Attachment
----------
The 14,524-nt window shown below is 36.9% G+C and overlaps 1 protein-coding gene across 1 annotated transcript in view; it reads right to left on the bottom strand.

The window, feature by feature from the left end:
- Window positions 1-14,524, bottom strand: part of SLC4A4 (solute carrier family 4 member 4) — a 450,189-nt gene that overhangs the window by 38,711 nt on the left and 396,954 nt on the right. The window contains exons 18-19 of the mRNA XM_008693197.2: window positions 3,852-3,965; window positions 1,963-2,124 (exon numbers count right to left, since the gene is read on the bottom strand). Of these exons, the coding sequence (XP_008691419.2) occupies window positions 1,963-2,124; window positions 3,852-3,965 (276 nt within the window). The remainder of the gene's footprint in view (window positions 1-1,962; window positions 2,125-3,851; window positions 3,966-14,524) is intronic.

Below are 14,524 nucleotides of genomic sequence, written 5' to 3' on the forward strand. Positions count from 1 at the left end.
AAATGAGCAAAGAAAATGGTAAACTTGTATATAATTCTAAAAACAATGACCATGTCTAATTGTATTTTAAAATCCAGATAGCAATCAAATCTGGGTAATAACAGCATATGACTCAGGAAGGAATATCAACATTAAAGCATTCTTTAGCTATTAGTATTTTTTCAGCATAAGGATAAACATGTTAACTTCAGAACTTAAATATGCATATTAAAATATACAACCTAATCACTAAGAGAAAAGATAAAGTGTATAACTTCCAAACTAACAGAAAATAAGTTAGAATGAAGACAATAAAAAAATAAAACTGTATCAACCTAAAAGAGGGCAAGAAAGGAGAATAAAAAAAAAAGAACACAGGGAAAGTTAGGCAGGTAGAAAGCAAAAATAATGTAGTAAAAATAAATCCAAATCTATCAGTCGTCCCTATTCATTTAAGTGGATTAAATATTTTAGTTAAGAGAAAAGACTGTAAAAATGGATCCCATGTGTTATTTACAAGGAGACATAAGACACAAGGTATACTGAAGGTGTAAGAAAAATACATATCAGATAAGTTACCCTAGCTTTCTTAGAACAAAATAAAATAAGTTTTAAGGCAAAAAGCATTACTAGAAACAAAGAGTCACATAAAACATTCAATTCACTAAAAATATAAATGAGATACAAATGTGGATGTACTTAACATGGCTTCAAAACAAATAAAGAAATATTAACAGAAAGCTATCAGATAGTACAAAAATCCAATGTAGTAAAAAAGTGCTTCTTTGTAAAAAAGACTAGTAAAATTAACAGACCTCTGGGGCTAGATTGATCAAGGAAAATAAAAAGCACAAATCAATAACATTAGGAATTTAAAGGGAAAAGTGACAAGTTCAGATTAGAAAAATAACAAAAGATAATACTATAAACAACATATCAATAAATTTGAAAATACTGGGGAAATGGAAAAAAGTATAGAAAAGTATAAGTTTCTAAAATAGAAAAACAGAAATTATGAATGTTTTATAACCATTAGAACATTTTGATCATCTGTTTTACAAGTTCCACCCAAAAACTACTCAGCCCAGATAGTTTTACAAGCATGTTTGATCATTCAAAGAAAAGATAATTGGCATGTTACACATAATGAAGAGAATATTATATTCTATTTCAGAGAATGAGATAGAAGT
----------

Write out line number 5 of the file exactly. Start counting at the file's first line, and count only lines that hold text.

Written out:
AAATGAGCAAAGAAAATGGTAAACTTGTATATAATTCTAAAAACAATGACCATGTCTAATTGTATTTTAAAATCCAGATAGCAATCAAATCTGGGTAATAACAGCATATGACTCAGGAAGGAATATCAACATTAAAGCATTCTTTAGCTATTAGTATTTTTTCAGCATAAGGATAAACATGTTAACTTCAGAACTTAAATATGCATATTAAAATATACAACCTAATCACTAAGAGAAAAGATAAAGTGTATAACTTCCAAACTAACAGAAAATAAGTTAGAATGAAGACAATAAAAAAATAAAACTGTATCAACCTAAAAGAGGGCAAGAAAGGAGAATAAAAAAAAAAGAACACAGGGAAAGTTAGGCAGGTAGAAAGCAAAAATAATGTAGTAAAAATAAATCCAAATCTATCAGTCGTCCCTATTCATTTAAGTGGATTAAATATTTTAGTTAAGAGAAAAGACTGTAAAAATGGATCCCATGTGTTATTTACAAGGAGACATAAGACACAAGGTATACTGAAGGTGTAAGAAAAATACATATCAGATAAGTTACCCTAGCTTTCTTAGAACAAAATAAAATAAGTTTTAAGGCAAAAAGCATTACTAGAAACAAAGAGTCACATAAAACATTCAATTCACTAAAAATATAAATGAGATACAAATGTGGATGTACTTAACATGGCTTCAAAACAAATAAAGAAATATTAACAGAAAGCTATCAGATAGTACAAAAATCCAATGTAGTAAAAAAGTGCTTCTTTGTAAAAAAGACTAGTAAAATTAACAGACCTCTGGGGCTAGATTGATCAAGGAAAATAAAAAGCACAAATCAATAACATTAGGAATTTAAAGGGAAAAGTGACAAGTTCAGATTAGAAAAATAACAAAAGATAATACTATAAACAACATATCAATAAATTTGAAAATACTGGGGAAATGGAAAAAAGTATAGAAAAGTATAAGTTTCTAAAATAGAAAAACAGAAATTATGAATGTTTTATAACCATTAGAACATTTTGATCATCTGTTTTACAAGTTCCACCCAAAAACTACTCAGCCCAGATAGTTTTACAAGCATGTTTGATCATTCAAAGAAAAGATAATTGGCATGTTACACATAATGAAGAGAATATTATATTCTATTTCAGAGAATGAGATAGAAGT